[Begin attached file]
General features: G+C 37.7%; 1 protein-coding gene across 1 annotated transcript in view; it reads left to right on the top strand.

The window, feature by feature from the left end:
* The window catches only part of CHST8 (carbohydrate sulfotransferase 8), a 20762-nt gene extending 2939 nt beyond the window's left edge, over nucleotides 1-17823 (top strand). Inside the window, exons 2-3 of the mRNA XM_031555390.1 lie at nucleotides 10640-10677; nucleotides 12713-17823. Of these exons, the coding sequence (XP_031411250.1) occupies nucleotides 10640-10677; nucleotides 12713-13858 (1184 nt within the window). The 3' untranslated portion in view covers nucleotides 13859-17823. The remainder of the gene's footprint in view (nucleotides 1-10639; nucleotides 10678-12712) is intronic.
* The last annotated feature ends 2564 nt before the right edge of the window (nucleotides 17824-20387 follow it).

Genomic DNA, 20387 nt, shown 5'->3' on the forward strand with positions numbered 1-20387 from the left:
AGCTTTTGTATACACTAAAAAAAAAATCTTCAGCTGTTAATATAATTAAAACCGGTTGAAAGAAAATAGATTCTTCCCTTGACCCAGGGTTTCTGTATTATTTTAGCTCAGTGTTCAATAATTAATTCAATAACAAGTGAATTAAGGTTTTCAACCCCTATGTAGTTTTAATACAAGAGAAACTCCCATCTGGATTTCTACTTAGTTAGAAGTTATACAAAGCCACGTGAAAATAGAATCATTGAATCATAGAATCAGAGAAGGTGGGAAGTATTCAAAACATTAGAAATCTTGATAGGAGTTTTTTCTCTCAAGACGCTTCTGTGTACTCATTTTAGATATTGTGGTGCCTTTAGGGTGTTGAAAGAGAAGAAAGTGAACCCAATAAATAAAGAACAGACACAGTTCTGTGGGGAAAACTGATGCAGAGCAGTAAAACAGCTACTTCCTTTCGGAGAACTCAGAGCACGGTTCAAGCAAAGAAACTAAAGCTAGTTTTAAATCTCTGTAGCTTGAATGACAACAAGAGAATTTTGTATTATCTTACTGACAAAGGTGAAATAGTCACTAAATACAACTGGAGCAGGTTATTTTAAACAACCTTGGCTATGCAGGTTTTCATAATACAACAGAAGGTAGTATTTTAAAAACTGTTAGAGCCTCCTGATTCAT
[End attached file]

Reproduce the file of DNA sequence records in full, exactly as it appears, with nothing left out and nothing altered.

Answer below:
General features: G+C 37.7%; 1 protein-coding gene across 1 annotated transcript in view; it reads left to right on the top strand.

The window, feature by feature from the left end:
* The window catches only part of CHST8 (carbohydrate sulfotransferase 8), a 20762-nt gene extending 2939 nt beyond the window's left edge, over nucleotides 1-17823 (top strand). Inside the window, exons 2-3 of the mRNA XM_031555390.1 lie at nucleotides 10640-10677; nucleotides 12713-17823. Of these exons, the coding sequence (XP_031411250.1) occupies nucleotides 10640-10677; nucleotides 12713-13858 (1184 nt within the window). The 3' untranslated portion in view covers nucleotides 13859-17823. The remainder of the gene's footprint in view (nucleotides 1-10639; nucleotides 10678-12712) is intronic.
* The last annotated feature ends 2564 nt before the right edge of the window (nucleotides 17824-20387 follow it).

Genomic DNA, 20387 nt, shown 5'->3' on the forward strand with positions numbered 1-20387 from the left:
AGCTTTTGTATACACTAAAAAAAAAATCTTCAGCTGTTAATATAATTAAAACCGGTTGAAAGAAAATAGATTCTTCCCTTGACCCAGGGTTTCTGTATTATTTTAGCTCAGTGTTCAATAATTAATTCAATAACAAGTGAATTAAGGTTTTCAACCCCTATGTAGTTTTAATACAAGAGAAACTCCCATCTGGATTTCTACTTAGTTAGAAGTTATACAAAGCCACGTGAAAATAGAATCATTGAATCATAGAATCAGAGAAGGTGGGAAGTATTCAAAACATTAGAAATCTTGATAGGAGTTTTTTCTCTCAAGACGCTTCTGTGTACTCATTTTAGATATTGTGGTGCCTTTAGGGTGTTGAAAGAGAAGAAAGTGAACCCAATAAATAAAGAACAGACACAGTTCTGTGGGGAAAACTGATGCAGAGCAGTAAAACAGCTACTTCCTTTCGGAGAACTCAGAGCACGGTTCAAGCAAAGAAACTAAAGCTAGTTTTAAATCTCTGTAGCTTGAATGACAACAAGAGAATTTTGTATTATCTTACTGACAAAGGTGAAATAGTCACTAAATACAACTGGAGCAGGTTATTTTAAACAACCTTGGCTATGCAGGTTTTCATAATACAACAGAAGGTAGTATTTTAAAAACTGTTAGAGCCTCCTGATTCAT